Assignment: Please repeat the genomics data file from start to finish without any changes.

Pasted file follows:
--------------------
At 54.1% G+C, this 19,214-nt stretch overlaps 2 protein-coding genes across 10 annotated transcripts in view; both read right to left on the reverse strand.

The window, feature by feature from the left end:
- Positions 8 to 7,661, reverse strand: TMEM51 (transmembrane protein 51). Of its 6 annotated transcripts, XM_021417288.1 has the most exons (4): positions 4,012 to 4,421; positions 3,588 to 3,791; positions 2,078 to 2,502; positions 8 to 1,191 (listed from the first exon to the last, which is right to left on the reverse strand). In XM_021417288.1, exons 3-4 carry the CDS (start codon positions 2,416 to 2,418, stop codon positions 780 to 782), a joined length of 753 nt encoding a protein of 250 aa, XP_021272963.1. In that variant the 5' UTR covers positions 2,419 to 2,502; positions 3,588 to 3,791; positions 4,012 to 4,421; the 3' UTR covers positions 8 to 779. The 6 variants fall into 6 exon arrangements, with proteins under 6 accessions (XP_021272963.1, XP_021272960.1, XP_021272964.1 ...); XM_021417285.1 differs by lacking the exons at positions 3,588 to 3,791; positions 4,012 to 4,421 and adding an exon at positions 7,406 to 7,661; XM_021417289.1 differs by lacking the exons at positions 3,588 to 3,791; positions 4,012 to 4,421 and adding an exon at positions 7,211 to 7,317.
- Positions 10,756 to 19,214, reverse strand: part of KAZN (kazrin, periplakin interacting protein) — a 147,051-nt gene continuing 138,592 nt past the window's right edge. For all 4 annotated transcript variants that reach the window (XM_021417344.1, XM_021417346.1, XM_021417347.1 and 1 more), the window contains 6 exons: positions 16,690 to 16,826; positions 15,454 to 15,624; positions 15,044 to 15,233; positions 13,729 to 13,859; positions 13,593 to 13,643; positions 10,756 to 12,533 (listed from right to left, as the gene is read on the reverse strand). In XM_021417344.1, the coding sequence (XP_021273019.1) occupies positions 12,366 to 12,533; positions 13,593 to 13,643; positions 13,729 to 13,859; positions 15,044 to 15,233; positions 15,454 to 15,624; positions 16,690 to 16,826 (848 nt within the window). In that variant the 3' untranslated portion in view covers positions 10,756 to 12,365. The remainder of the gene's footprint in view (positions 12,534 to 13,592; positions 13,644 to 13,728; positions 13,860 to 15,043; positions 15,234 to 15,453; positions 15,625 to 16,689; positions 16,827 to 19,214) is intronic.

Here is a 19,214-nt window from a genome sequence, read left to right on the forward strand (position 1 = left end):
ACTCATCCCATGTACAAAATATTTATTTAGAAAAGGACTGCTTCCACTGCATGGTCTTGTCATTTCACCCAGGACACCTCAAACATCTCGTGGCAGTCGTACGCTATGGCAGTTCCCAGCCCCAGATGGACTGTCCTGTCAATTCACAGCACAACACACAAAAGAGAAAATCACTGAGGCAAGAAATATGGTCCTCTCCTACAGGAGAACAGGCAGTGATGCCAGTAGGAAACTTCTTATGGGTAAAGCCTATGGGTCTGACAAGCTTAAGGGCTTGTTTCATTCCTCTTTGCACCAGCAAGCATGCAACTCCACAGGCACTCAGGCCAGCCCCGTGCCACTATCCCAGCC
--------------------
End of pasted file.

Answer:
At 54.1% G+C, this 19,214-nt stretch overlaps 2 protein-coding genes across 10 annotated transcripts in view; both read right to left on the reverse strand.

The window, feature by feature from the left end:
- Positions 8 to 7,661, reverse strand: TMEM51 (transmembrane protein 51). Of its 6 annotated transcripts, XM_021417288.1 has the most exons (4): positions 4,012 to 4,421; positions 3,588 to 3,791; positions 2,078 to 2,502; positions 8 to 1,191 (listed from the first exon to the last, which is right to left on the reverse strand). In XM_021417288.1, exons 3-4 carry the CDS (start codon positions 2,416 to 2,418, stop codon positions 780 to 782), a joined length of 753 nt encoding a protein of 250 aa, XP_021272963.1. In that variant the 5' UTR covers positions 2,419 to 2,502; positions 3,588 to 3,791; positions 4,012 to 4,421; the 3' UTR covers positions 8 to 779. The 6 variants fall into 6 exon arrangements, with proteins under 6 accessions (XP_021272963.1, XP_021272960.1, XP_021272964.1 ...); XM_021417285.1 differs by lacking the exons at positions 3,588 to 3,791; positions 4,012 to 4,421 and adding an exon at positions 7,406 to 7,661; XM_021417289.1 differs by lacking the exons at positions 3,588 to 3,791; positions 4,012 to 4,421 and adding an exon at positions 7,211 to 7,317.
- Positions 10,756 to 19,214, reverse strand: part of KAZN (kazrin, periplakin interacting protein) — a 147,051-nt gene continuing 138,592 nt past the window's right edge. For all 4 annotated transcript variants that reach the window (XM_021417344.1, XM_021417346.1, XM_021417347.1 and 1 more), the window contains 6 exons: positions 16,690 to 16,826; positions 15,454 to 15,624; positions 15,044 to 15,233; positions 13,729 to 13,859; positions 13,593 to 13,643; positions 10,756 to 12,533 (listed from right to left, as the gene is read on the reverse strand). In XM_021417344.1, the coding sequence (XP_021273019.1) occupies positions 12,366 to 12,533; positions 13,593 to 13,643; positions 13,729 to 13,859; positions 15,044 to 15,233; positions 15,454 to 15,624; positions 16,690 to 16,826 (848 nt within the window). In that variant the 3' untranslated portion in view covers positions 10,756 to 12,365. The remainder of the gene's footprint in view (positions 12,534 to 13,592; positions 13,644 to 13,728; positions 13,860 to 15,043; positions 15,234 to 15,453; positions 15,625 to 16,689; positions 16,827 to 19,214) is intronic.

Here is a 19,214-nt window from a genome sequence, read left to right on the forward strand (position 1 = left end):
ACTCATCCCATGTACAAAATATTTATTTAGAAAAGGACTGCTTCCACTGCATGGTCTTGTCATTTCACCCAGGACACCTCAAACATCTCGTGGCAGTCGTACGCTATGGCAGTTCCCAGCCCCAGATGGACTGTCCTGTCAATTCACAGCACAACACACAAAAGAGAAAATCACTGAGGCAAGAAATATGGTCCTCTCCTACAGGAGAACAGGCAGTGATGCCAGTAGGAAACTTCTTATGGGTAAAGCCTATGGGTCTGACAAGCTTAAGGGCTTGTTTCATTCCTCTTTGCACCAGCAAGCATGCAACTCCACAGGCACTCAGGCCAGCCCCGTGCCACTATCCCAGCC